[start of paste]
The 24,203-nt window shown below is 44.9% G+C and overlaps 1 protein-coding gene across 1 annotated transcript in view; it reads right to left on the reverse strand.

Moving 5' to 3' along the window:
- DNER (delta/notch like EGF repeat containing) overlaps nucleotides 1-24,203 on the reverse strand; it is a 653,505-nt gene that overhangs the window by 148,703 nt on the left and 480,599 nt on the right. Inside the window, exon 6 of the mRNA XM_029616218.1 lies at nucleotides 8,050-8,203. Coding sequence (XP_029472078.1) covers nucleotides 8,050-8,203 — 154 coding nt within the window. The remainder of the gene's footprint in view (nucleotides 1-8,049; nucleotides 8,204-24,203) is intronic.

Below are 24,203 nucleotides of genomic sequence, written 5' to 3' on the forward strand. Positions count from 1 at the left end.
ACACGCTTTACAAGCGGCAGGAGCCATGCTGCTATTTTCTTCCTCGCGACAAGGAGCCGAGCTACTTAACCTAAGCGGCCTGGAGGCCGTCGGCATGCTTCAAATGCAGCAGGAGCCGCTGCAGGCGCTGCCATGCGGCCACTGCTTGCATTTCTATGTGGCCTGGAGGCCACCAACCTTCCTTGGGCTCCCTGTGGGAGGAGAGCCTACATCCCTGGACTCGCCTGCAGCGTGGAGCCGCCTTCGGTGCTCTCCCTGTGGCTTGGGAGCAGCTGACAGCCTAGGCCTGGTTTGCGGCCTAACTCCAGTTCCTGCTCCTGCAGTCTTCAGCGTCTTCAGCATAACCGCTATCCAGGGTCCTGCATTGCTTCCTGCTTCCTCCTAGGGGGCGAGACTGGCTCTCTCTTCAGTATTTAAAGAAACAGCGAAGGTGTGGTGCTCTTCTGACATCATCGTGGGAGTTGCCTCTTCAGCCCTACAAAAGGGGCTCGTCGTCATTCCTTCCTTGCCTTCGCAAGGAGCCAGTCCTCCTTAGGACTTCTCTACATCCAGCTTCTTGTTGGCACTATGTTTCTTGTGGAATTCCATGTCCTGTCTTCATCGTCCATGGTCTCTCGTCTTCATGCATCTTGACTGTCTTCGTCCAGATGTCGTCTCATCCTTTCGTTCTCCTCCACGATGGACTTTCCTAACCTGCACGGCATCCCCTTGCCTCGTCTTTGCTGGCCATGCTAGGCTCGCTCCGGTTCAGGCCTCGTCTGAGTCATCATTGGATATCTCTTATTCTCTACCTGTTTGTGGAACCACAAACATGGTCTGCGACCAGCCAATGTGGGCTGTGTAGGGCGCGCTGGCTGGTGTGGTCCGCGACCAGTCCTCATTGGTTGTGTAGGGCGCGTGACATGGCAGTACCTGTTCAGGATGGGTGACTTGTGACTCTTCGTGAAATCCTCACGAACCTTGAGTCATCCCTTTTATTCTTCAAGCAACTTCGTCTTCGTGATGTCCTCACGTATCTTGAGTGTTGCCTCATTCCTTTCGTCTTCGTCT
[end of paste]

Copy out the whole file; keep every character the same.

The 24,203-nt window shown below is 44.9% G+C and overlaps 1 protein-coding gene across 1 annotated transcript in view; it reads right to left on the reverse strand.

Moving 5' to 3' along the window:
- DNER (delta/notch like EGF repeat containing) overlaps nucleotides 1-24,203 on the reverse strand; it is a 653,505-nt gene that overhangs the window by 148,703 nt on the left and 480,599 nt on the right. Inside the window, exon 6 of the mRNA XM_029616218.1 lies at nucleotides 8,050-8,203. Coding sequence (XP_029472078.1) covers nucleotides 8,050-8,203 — 154 coding nt within the window. The remainder of the gene's footprint in view (nucleotides 1-8,049; nucleotides 8,204-24,203) is intronic.

Below are 24,203 nucleotides of genomic sequence, written 5' to 3' on the forward strand. Positions count from 1 at the left end.
ACACGCTTTACAAGCGGCAGGAGCCATGCTGCTATTTTCTTCCTCGCGACAAGGAGCCGAGCTACTTAACCTAAGCGGCCTGGAGGCCGTCGGCATGCTTCAAATGCAGCAGGAGCCGCTGCAGGCGCTGCCATGCGGCCACTGCTTGCATTTCTATGTGGCCTGGAGGCCACCAACCTTCCTTGGGCTCCCTGTGGGAGGAGAGCCTACATCCCTGGACTCGCCTGCAGCGTGGAGCCGCCTTCGGTGCTCTCCCTGTGGCTTGGGAGCAGCTGACAGCCTAGGCCTGGTTTGCGGCCTAACTCCAGTTCCTGCTCCTGCAGTCTTCAGCGTCTTCAGCATAACCGCTATCCAGGGTCCTGCATTGCTTCCTGCTTCCTCCTAGGGGGCGAGACTGGCTCTCTCTTCAGTATTTAAAGAAACAGCGAAGGTGTGGTGCTCTTCTGACATCATCGTGGGAGTTGCCTCTTCAGCCCTACAAAAGGGGCTCGTCGTCATTCCTTCCTTGCCTTCGCAAGGAGCCAGTCCTCCTTAGGACTTCTCTACATCCAGCTTCTTGTTGGCACTATGTTTCTTGTGGAATTCCATGTCCTGTCTTCATCGTCCATGGTCTCTCGTCTTCATGCATCTTGACTGTCTTCGTCCAGATGTCGTCTCATCCTTTCGTTCTCCTCCACGATGGACTTTCCTAACCTGCACGGCATCCCCTTGCCTCGTCTTTGCTGGCCATGCTAGGCTCGCTCCGGTTCAGGCCTCGTCTGAGTCATCATTGGATATCTCTTATTCTCTACCTGTTTGTGGAACCACAAACATGGTCTGCGACCAGCCAATGTGGGCTGTGTAGGGCGCGCTGGCTGGTGTGGTCCGCGACCAGTCCTCATTGGTTGTGTAGGGCGCGTGACATGGCAGTACCTGTTCAGGATGGGTGACTTGTGACTCTTCGTGAAATCCTCACGAACCTTGAGTCATCCCTTTTATTCTTCAAGCAACTTCGTCTTCGTGATGTCCTCACGTATCTTGAGTGTTGCCTCATTCCTTTCGTCTTCGTCT